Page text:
The Blast Hose is an integral part of any abrasive blasting system.
That is why high quality blast hoses should be selected and insisted on instead of poorly designed ones constructed with poor quality materials.
Cheap blast hoses which seem a good bargain at the time are easily available, but when the true quality begins to show, the reality is you have paid too much for an inferior product! If cheaper blast hose was made from recycled rubber, the probable life of the hose could be as meager as 150-200 hours. With a high quality blast hose, the expectant life is 400-500 hours depending on the abrasive used. You would be better off paying for a good quality, well constructed blast hose.
It’s not only quality, cost and how long it lasts – but will it protect you adequately from electric shock? The safety factor should come into the equation when making this important purchase.
BlastOne SupaLife blast hose is manufactured using virgin natural rubber with carbon black graphite. This has anti-static qualities to eliminate the problem by dissipating the static electricity through the wall of the blast hose.
BlastOne’s high quality SupaLife blast hose is constructed using a 2-ply or 4-ply arrangement – highly woven cord linings which are place in a cross ply pattern to add strength, but still allow the blast hose the flexibility that it requires.
A. Anti-Static Natural Rubber Flexible Inner Wall
B. Rubber Separation Layer
C. Cross Ply Braid
D. Robust RuffRap™ Outer Cover
E. Cross Ply Braid
Use a large internal diameter (ID) size. Running large ID lines (1.5” or 2”) from your compressor to your blast pot reduces the friction pressure
loss caused in smaller, more restrictive sizes. Air pressure drops have a large impact on production.
HOSE SELECTION GUIDE for blasting at 100psi nozzle pressure using Garnet Abrasive
CFM at 100 psi
CFM at 150 psi
Air Hose ID – minimum
Blast Hose ID – minimum
Which size bull hose should you use for your project?
Make sure your blast hose is large enough to make the most of your nozzle. To get the highest, fastest production you need to run the largest
blast nozzle that your air source can support. It won’t do you much good to run a small blast hose to a large nozzle or vice versa.
If an operator finds the standard blast hose too heavy to work with all day, a short length of flexible, lighter weight, blast hose – called a “whip”
– can be used near the nozzle. However, be careful of undersizing this hose. By decreasing the internal diameter (ID) you can increase friction
which slows the abrasive and air and decreases productivity.
Typical ID – OD Relationship In Common Blast Hose
Common Issues With Blast Hoses
The biggest issue that contractors face with blast hose is premature internal wear or external cracking causing the blast hose to fail and blow apart. This is a serious safety concern and blast hoses should be checked regularly to ensure they are safe. Any sign of ‘softness’ in the hose or visible external cracking, they should be replaced immediately.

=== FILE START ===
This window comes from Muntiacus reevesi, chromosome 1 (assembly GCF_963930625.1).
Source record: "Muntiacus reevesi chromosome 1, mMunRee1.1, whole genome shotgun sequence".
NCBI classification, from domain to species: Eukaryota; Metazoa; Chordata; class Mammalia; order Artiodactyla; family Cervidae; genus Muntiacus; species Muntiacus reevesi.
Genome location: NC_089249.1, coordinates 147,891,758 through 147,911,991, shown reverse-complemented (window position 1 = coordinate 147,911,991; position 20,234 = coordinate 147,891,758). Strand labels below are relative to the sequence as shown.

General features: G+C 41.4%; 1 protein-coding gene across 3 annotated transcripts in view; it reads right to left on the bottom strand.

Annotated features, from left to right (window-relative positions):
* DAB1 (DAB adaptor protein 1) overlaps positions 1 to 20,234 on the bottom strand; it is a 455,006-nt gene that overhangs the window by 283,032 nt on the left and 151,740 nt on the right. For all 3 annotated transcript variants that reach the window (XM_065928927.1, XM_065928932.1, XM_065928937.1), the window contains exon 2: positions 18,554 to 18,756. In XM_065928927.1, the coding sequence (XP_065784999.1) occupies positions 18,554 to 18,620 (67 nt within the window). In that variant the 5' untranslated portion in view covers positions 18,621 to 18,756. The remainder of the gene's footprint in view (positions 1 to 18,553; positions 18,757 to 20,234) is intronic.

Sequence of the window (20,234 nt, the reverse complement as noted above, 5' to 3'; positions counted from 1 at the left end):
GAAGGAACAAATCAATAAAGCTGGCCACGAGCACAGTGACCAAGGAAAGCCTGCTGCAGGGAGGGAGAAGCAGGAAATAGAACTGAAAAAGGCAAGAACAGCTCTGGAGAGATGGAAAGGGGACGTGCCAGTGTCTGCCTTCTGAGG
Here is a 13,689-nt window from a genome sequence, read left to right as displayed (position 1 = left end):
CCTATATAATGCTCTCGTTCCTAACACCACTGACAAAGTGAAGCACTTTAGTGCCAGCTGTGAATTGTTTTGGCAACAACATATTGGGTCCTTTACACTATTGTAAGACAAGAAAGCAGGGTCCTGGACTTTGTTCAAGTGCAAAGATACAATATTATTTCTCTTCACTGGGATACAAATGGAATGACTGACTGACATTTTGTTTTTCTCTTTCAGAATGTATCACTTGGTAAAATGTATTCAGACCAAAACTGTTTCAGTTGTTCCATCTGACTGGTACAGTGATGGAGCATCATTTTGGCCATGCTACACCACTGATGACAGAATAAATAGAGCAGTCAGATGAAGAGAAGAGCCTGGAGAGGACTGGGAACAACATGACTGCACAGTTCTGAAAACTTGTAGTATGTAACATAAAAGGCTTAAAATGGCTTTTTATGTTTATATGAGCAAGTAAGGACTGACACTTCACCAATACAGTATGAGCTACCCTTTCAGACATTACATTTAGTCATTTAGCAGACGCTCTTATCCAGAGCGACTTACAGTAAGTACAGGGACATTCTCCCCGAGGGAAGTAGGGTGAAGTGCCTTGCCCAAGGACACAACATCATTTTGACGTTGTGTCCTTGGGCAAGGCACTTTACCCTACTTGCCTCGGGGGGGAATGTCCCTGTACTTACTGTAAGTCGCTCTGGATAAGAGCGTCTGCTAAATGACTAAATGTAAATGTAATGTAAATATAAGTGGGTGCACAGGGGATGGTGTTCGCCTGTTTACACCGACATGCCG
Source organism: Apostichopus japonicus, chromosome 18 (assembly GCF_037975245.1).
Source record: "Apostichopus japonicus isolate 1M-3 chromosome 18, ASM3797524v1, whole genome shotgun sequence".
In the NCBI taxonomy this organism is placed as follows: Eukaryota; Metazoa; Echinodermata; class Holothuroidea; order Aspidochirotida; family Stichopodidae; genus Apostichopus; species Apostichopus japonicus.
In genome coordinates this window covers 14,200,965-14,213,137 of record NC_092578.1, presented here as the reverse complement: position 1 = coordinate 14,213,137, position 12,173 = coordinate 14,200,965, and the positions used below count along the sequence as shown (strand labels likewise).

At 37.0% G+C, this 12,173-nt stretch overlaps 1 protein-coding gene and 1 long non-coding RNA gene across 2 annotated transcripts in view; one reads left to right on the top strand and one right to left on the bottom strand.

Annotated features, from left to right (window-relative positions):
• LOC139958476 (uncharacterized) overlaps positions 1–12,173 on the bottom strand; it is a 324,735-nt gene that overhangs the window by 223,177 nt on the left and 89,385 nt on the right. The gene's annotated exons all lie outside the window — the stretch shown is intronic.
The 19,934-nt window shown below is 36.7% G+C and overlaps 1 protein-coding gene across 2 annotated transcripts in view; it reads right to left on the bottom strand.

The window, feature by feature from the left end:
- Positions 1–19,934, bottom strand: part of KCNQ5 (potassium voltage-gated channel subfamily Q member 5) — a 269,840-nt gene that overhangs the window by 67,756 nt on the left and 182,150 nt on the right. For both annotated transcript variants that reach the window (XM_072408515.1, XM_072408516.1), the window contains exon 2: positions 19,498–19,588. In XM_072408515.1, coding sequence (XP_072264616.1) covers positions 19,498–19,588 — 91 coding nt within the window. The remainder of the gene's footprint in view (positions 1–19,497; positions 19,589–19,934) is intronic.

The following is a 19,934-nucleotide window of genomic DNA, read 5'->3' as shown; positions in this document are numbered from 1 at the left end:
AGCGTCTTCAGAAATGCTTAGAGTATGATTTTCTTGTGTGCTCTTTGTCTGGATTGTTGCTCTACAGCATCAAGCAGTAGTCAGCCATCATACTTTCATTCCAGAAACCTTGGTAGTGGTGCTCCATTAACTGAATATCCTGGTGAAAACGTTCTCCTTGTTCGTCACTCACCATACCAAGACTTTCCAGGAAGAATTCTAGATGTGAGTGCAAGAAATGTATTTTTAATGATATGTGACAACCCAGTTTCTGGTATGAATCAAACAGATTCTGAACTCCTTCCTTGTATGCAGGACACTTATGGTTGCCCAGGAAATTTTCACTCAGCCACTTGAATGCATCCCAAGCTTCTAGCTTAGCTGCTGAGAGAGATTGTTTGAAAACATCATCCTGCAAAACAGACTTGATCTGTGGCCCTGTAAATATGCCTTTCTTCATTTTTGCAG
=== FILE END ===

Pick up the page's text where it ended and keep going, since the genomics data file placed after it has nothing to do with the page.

Keep you air hose and blast hose lengths short. Put your compressor as close to the blast pot as possible, and keep you pot near your blasters to shorten the distance the air has to travel and keep pressure drops to a minimum. It’s especially helpful to keep blast hose length short since pressure drops are even greater than in air hose because your pushing abrasive and compressed air through the line.
What makes a good blast hose?
Blast hoses are make from compounds of rubber and carbon which is then wrapped around a long mandrill and oven cooked to set. it is the quality of the rubber compound that makes the difference. as blast hose manufacturers, you choose the quality rubber that you want to use in blast hose, typically there are 3 levels that apply to blast hoses measured by a DIN rating (which you can google elsewhere). BlastOne chooses to make our hoses out of the highest quality rubber, as they last longer, are more flexible and gives increased safety.
When Should I Replace My Blast Hose?
When it is worn! You can test it by squeezing the hose with your hand, or stepping on it with your foot. If you are able to compress the hose, it is worn.
A blast hose will give you some warning that it is preparing to blow. Often the outer liner will start to bubble, telling you that there is a pin prick hole. When you see this, the hose needs to be replaced immediately.
How Often Should I Replace My Blast Hose?
It depends on the internal and external wear. Hoses can look beat up and still be perfectly safe to use.In a blastroom situation you can predict from failure analysis when a blast hose will need to be replaced.
How Can I Fix Premature Blast Hose Wear In A Blastroom?
Blast hose often wears first within the initial 8ft of the hose. This is often where it has its first bend. This is common in blast rooms where the hose goes through the room wall, and bends inside the booth.
It is best practice in a blast room, and a lot of field applications, to run a larger size hose, typically 2″, for the first 8ft-10ft, then couple down to a 1.5″ extension hose. This additional internal space in the hose will fix a lot of premature wear issues.